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Painting war’s true colors

WWII veterans share war stories with Niskayuna eighth grade students

World War II veteran William Rochelle Jr. talks to eighth-grade students at Iroquois Middle School in Niskayuna on Thursday, April 19, during a panel talk with fellow veterans on their experiences during the war.

World War II veteran William Rochelle Jr. talks to eighth-grade students at Iroquois Middle School in Niskayuna on Thursday, April 19, during a panel talk with fellow veterans on their experiences during the war. Photo by John Purcell.

— For students, learning about wars often means reading dull black-on-white text in a history book.

But for eighth-graders at Iroquois Middle School in Niskayuna, Thursday, April 19, added some color to history lessons, as they heard firsthand accounts of the past century’s greatest conflict.

Four local World War II veterans visited the school for a panel talk to share personal stories and answer questions.

Dennis Frank, an eighth grade social studies teacher at Iroquois, organizes the annual event to coincide with students finishing their unit on WWII. Typically the students are tested following the event.

“I find it to be the most memorable day of the year and I think the students will feel the same way when it is over,” Frank said. “They really have a very good appreciation and understanding of what these gentlemen have gone through.”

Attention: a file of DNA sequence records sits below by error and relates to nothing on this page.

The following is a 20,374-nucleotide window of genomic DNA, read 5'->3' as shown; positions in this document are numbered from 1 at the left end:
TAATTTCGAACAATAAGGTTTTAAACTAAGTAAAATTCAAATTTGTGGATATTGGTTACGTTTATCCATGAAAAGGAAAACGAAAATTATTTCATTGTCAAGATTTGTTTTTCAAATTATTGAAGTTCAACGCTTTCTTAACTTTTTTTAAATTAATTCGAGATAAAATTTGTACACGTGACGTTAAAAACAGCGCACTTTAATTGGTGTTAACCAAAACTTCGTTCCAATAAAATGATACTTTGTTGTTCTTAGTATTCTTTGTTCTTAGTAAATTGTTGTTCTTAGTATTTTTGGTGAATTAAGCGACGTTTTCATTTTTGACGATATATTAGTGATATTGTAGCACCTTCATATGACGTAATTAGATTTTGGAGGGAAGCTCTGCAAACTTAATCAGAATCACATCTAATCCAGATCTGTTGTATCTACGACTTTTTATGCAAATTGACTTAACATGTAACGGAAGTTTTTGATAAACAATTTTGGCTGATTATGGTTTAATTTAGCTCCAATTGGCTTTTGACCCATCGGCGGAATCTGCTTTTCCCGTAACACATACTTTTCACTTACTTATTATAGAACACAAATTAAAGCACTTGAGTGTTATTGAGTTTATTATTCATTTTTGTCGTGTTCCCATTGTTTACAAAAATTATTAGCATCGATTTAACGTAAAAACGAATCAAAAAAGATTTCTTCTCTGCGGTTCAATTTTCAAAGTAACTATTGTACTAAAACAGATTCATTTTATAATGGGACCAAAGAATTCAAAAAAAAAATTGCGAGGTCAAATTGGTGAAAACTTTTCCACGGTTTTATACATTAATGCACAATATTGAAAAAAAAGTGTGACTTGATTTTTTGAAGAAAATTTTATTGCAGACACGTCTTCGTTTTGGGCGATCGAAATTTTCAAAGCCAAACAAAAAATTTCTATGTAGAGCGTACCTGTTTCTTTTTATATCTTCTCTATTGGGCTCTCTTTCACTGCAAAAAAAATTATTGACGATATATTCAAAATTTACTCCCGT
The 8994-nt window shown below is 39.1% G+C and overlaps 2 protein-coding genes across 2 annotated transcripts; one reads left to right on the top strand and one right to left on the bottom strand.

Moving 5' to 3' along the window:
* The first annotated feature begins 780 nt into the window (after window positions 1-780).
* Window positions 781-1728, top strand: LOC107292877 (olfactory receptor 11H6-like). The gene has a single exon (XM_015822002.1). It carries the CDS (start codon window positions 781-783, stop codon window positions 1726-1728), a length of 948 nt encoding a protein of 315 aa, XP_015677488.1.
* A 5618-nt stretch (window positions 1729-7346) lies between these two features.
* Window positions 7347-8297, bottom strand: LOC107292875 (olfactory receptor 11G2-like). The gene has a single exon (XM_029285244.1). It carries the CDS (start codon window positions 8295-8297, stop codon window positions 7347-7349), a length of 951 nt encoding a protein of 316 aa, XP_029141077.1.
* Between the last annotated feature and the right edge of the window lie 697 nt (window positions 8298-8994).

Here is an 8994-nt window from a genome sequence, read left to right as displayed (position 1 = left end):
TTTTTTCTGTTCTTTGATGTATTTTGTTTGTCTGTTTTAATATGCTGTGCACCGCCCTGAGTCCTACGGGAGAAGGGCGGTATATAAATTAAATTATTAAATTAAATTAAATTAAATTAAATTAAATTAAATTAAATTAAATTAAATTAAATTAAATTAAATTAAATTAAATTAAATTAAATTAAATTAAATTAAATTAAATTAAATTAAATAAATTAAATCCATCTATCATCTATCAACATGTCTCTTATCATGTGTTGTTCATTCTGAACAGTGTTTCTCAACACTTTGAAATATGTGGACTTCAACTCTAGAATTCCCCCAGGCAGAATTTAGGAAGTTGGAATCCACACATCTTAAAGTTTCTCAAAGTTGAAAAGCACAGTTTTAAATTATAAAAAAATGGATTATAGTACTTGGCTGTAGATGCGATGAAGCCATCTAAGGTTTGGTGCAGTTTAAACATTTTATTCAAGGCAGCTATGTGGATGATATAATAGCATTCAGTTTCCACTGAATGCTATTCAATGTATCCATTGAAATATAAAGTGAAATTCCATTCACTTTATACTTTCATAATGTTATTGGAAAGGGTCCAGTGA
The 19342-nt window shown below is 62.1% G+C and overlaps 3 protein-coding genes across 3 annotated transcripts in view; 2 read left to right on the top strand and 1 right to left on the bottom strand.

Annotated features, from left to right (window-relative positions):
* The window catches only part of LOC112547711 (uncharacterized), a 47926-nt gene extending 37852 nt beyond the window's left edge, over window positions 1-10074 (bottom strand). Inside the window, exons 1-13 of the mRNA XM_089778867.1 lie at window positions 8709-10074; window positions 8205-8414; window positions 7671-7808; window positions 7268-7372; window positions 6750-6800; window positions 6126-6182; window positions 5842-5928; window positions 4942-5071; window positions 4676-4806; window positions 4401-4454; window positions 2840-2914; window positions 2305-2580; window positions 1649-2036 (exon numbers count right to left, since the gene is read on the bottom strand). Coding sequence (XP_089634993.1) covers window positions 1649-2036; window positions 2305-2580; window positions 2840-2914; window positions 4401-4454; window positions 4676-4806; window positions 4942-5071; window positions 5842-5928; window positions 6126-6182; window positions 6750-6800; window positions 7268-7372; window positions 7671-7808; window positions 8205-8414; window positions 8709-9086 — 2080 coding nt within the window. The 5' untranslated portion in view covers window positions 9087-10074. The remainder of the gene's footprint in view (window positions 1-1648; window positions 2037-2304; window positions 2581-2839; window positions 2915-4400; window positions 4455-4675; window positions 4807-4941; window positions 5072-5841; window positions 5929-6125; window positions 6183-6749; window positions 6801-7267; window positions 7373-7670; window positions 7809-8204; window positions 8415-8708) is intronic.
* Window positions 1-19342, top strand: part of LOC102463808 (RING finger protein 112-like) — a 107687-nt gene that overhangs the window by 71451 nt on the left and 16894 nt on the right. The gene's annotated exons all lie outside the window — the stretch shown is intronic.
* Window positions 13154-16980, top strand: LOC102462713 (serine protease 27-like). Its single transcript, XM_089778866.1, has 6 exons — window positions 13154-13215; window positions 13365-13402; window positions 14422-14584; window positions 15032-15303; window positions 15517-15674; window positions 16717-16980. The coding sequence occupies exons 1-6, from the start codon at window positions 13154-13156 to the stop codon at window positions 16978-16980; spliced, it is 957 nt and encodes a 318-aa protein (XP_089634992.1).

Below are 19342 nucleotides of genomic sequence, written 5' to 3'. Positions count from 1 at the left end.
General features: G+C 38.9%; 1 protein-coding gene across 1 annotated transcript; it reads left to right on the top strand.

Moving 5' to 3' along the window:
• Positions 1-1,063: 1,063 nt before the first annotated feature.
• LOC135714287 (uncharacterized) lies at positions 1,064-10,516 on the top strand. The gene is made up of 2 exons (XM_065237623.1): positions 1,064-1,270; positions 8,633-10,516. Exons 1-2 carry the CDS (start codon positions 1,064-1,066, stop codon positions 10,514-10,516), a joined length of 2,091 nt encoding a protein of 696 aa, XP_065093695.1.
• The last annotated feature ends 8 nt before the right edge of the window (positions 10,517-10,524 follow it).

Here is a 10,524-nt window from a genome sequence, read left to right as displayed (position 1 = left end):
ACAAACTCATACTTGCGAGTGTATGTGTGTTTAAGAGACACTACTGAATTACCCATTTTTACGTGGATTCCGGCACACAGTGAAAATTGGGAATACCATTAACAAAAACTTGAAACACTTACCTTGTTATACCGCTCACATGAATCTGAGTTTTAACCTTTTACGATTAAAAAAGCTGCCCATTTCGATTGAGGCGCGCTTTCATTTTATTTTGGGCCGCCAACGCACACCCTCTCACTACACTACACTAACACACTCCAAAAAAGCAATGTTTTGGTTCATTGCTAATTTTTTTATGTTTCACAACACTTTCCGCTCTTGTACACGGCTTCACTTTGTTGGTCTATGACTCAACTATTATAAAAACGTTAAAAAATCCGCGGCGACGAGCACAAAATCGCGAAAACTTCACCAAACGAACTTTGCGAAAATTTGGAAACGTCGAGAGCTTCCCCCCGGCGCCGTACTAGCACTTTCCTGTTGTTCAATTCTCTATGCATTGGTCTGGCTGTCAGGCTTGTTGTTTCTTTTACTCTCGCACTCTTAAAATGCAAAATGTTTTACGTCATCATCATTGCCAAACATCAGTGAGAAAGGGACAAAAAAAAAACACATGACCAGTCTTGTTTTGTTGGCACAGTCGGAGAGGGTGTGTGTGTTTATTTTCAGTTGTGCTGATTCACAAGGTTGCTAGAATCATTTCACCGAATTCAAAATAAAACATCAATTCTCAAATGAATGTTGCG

Three of the veterans had talked to students during previous years at the event, but George Williams, an 86-year-old Niskayuna resident, was talking for the first time. Williams even donned his old uniform for the occasion.

“(Dennis Frank) asked me if I would come and share my thoughts and I said, ‘Yeah, sure,” Williams said.

The men gathered in the library at the school before the event, slowly pacing down the school’s hallways. It didn’t take long for them after greeting each other to start talking about the war again.

The veterans remembered that they and their peers weren’t too much older than the students they were talking to when they joined the war effort.

William Rochelle Jr., an 87-year-old Glenville resident, said he enlisted in November 1942 when he was a freshman in college, along with several other classmates.

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Eighth grade students at Iroquois Middle School in Niskayuna sang to a group of local World War II veterans visiting the school.

“The fate of the world, by in large, was put in the hands of people not a whole lot older than you folks and what we did was remarkable,” Rochelle said.

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